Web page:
an expandable chamber mechanism defining the damping means, said mechanism including first and second housing members having wall surfaces defining at least two chambers filled with the transmission oil, said chambers varying inversely in volume in response to the relative rotation between the one drive and the ratio section, whereby the pressure of the oil in the decreasing volume increases, means allowing restricted flow of the oil from a chamber decreasing in volume while allowing a flow of the oil into a chamber increasing in volume, and said means allowing flow includes a one way valve allowing flow of the pressurized oil from the compartment defined by the transmission housing assembly into said chambers.
21. The transmission of claim 20, wherein said means allowing flow includes a blow-off valve for relieving oil pressure in th chamber decreasing in volume.
22. The transmission of claim 20, wherein said expandable chamber mechanism includes:
means operative to provide a friction force for inhibiting said relative rotation, said means operative to increase the friction force in response to increasing pressure in said variable volume chambers.
US06771373 1985-05-16 1985-08-30 Torsion damping assembly Expired - Lifetime US4690256A (en)

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US73444085 true 1985-05-16 1985-05-16
US06771373 US4690256A (en) 1985-05-16 1985-08-30 Torsion damping assembly

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US06771373 US4690256A (en) 1985-05-16 1985-08-30 Torsion damping assembly
EP19860303492 EP0206484B1 (en) 1985-05-16 1986-05-08 Torsion damping assembly
DE19863668487 DE3668487D1 (en) 1985-05-16 1986-05-08 Torsion damping.
JP20122186A JP2603824B2 (en) 1985-08-30 1986-08-27 Twist damping assembly
US07073618 US4768637A (en) 1985-08-30 1987-07-13 Torsion damping assembly

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US4768637A (en) * 1985-08-30 1988-09-06 Eaton Corporation Torsion damping assembly
US4842110A (en) * 1986-12-08 1989-06-27 Ncr Corporation Document transport and printing apparatus and associated clutch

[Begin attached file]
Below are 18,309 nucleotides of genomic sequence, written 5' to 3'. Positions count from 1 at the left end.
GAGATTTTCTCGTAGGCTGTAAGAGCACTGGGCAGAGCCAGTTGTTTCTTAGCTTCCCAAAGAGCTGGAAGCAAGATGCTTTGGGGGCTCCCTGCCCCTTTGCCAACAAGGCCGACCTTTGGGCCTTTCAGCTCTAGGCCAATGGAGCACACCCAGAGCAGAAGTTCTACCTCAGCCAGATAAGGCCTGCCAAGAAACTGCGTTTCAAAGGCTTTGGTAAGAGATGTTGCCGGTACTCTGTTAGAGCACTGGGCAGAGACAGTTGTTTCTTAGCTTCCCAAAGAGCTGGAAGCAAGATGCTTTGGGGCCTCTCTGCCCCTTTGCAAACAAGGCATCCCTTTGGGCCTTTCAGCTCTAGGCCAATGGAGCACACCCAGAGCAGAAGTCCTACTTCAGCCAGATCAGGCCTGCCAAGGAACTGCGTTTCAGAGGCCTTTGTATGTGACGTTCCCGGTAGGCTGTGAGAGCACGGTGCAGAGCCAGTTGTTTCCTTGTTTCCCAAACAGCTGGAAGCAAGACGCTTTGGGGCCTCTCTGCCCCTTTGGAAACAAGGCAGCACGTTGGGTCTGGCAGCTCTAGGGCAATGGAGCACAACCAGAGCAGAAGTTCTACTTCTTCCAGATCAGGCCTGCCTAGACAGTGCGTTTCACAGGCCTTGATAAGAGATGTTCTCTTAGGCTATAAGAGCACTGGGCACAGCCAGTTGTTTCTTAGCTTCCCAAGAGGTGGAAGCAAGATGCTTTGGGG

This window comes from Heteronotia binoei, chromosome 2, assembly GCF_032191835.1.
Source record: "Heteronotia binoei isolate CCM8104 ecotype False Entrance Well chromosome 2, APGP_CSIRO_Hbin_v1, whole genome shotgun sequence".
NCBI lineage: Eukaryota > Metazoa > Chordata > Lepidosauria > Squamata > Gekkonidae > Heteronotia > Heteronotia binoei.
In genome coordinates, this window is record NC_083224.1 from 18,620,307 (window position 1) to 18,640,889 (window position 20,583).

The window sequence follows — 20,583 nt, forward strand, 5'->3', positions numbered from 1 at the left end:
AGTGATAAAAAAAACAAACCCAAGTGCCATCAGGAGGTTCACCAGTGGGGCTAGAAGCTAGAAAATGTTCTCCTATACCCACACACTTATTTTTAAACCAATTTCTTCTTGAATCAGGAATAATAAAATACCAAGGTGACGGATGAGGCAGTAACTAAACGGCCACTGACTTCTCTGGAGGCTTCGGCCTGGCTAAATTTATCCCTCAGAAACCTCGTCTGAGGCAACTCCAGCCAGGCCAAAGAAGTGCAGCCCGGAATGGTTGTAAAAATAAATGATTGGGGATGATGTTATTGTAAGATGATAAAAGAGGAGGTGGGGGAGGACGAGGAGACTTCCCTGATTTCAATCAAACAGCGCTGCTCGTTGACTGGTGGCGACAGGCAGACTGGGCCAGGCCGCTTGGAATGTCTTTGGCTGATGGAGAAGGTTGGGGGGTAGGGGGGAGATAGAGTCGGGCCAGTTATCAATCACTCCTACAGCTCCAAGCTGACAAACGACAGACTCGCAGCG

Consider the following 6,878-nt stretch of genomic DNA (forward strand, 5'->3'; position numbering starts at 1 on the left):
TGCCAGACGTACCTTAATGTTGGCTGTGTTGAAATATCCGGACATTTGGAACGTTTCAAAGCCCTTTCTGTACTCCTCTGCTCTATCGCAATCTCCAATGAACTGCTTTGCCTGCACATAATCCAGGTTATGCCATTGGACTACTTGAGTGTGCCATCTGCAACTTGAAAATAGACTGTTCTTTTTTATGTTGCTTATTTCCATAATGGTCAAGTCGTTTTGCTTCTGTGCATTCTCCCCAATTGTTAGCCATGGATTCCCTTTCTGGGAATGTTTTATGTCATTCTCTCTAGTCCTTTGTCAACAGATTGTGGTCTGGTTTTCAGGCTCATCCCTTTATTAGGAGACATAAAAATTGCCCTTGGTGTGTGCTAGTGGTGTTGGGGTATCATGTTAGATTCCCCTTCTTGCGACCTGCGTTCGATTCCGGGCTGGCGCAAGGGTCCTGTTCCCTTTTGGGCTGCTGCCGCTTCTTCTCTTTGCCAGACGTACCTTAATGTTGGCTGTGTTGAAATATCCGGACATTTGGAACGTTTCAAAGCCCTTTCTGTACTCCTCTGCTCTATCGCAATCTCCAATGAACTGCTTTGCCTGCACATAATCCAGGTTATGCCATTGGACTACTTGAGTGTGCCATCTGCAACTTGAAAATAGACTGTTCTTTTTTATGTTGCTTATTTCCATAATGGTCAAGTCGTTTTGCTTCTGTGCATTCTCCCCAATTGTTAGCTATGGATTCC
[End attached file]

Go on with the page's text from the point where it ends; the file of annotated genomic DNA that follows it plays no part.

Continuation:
EP0403831A1 (en) * 1989-06-22 1990-12-27 Eaton Corporation Vane damper for a torque converter
EP0450404A1 (en) * 1990-04-02 1991-10-09 Eaton Corporation Hydraulic coupling for torsion isolator
US5070974A (en) * 1990-09-19 1991-12-10 Borg-Warner Automotive Transmission & Engine Components Corporation Hydraulic torsional vibration damper
US5078648A (en) * 1990-04-02 1992-01-07 Eaton Corporation Driveline isolator with hydraulic damper and spiral springs
US5125486A (en) * 1990-08-31 1992-06-30 Toyota Jidosha Kabushiki Kaisha Fluid power transmission with a lock-up clutch
US5219431A (en) * 1990-07-30 1993-06-15 Eaton Corporation Method of forming and stressing composite springs
US5234377A (en) * 1990-07-30 1993-08-10 Eaton Corporation Composite spring with improved ends
US5370580A (en) * 1991-11-23 1994-12-06 Holset Engineering Company, Ltd. Torsional viration damper
US6663526B2 (en) 2002-01-08 2003-12-16 Ford Global Technologies, Llc Transmission isolation assembly
US20050078439A1 (en) * 1997-03-21 2005-04-14 Michele Bovio Flat-panel display mounting system for portable computer
US20150060232A1 (en) * 2013-08-27 2015-03-05 Litens Automotive Partnership Isolator for engine with progressive lock-up for isolation spring
US9797498B2 (en) 2013-05-23 2017-10-24 Litens Automotive Partnership Isolator with double acting spring system with reduced noise

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US5538110A (en) * 1992-04-23 1996-07-23 Eaton Corporation Valving for vane damper
FR2714437B1 (en) * 1993-12-24 1996-03-08 Valeo Torsion damping device, notably for motor vehicles.

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Publication number Priority date Publication date Assignee Title
US4768637A (en) * 1985-08-30 1988-09-06 Eaton Corporation Torsion damping assembly
US4842110A (en) * 1986-12-08 1989-06-27 Ncr Corporation Document transport and printing apparatus and associated clutch
US5085617A (en) * 1989-06-22 1992-02-04 Eaton Corporation Vane damper assembly for a torque converter
EP0403831A1 (en) * 1989-06-22 1990-12-27 Eaton Corporation Vane damper for a torque converter
US5078648A (en) * 1990-04-02 1992-01-07 Eaton Corporation Driveline isolator with hydraulic damper and spiral springs
EP0450404A1 (en) * 1990-04-02 1991-10-09 Eaton Corporation Hydraulic coupling for torsion isolator
US5078649A (en) * 1990-04-02 1992-01-07 Eaton Corporation Hydraulic coupling for torsion isolator
US5234377A (en) * 1990-07-30 1993-08-10 Eaton Corporation Composite spring with improved ends
US5219431A (en) * 1990-07-30 1993-06-15 Eaton Corporation Method of forming and stressing composite springs
US5125486A (en) * 1990-08-31 1992-06-30 Toyota Jidosha Kabushiki Kaisha Fluid power transmission with a lock-up clutch
US5070974A (en) * 1990-09-19 1991-12-10 Borg-Warner Automotive Transmission & Engine Components Corporation Hydraulic torsional vibration damper
US5370580A (en) * 1991-11-23 1994-12-06 Holset Engineering Company, Ltd. Torsional viration damper
US20050078439A1 (en) * 1997-03-21 2005-04-14 Michele Bovio Flat-panel display mounting system for portable computer
US6663526B2 (en) 2002-01-08 2003-12-16 Ford Global Technologies, Llc Transmission isolation assembly
US9797498B2 (en) 2013-05-23 2017-10-24 Litens Automotive Partnership Isolator with double acting spring system with reduced noise
US20150060232A1 (en) * 2013-08-27 2015-03-05 Litens Automotive Partnership Isolator for engine with progressive lock-up for isolation spring
US9453538B2 (en) * 2013-08-27 2016-09-27 Litens Automotive Partnership Isolator for engine with progressive lock-up for isolation spring

Also Published As

Publication number Publication date Type
EP0206484A1 (en) 1986-12-30 application
DE3668487D1 (en) 1990-03-01 grant
EP0206484B1 (en) 1990-01-24 grant